Someday she will, she said.
Forty years have passed, but she remembers answering the 4 a.m. knock on the door. The priest said he had bad news and asked her to fetch her husband.
Irene was still living and that made her stronger, she said.
She had seven other children at home and one on the way.
"Well, hey, I've got a baby coming. I can't quit now," she remembers thinking.
And when that wasn't enough, she had her faith too. God didn't cause the accident, Agnes said, he allowed it to happen.
"I know that he probably had a place for them in heaven," she said.
The family still remembers Anita and Mary Lue around the anniversary of the accident, each in his or her own way. On the 25th anniversary, the family had a memorial Mass in remembrance, Ost said.
"I can't say that a Labor Day goes by that you don't think about it or talk with family," Gloria said.
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Ost may never know what truly happened that night. Rumors circulated for years. But that's OK.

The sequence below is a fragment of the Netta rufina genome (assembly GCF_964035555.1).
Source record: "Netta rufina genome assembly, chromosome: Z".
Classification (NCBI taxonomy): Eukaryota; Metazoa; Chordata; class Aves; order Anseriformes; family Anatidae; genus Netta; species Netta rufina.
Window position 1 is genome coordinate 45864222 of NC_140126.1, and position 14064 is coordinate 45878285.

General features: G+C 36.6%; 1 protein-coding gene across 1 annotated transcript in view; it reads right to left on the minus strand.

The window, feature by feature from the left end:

Ost said she's never talked to the families of other victims, not that she couldn't or didn't want to, she'd just never been asked.
She's talked about the accident publicly, in class to her students. Now a math teacher at Turtle Mountain Community College in Belcourt, she's probably told the story for more than 25 years.
They need to know, she said, so the same thing doesn't happen to them.
For now, Ost will continue sharing the story with her students. She and Gloria also have plans to create a slide show to present to students before school events like homecoming and prom, in part as a warning and in part to remember.
"All that part of history is going to be lost," she said.
Students also need to know about loving their families, and how important it is to shower them with affection.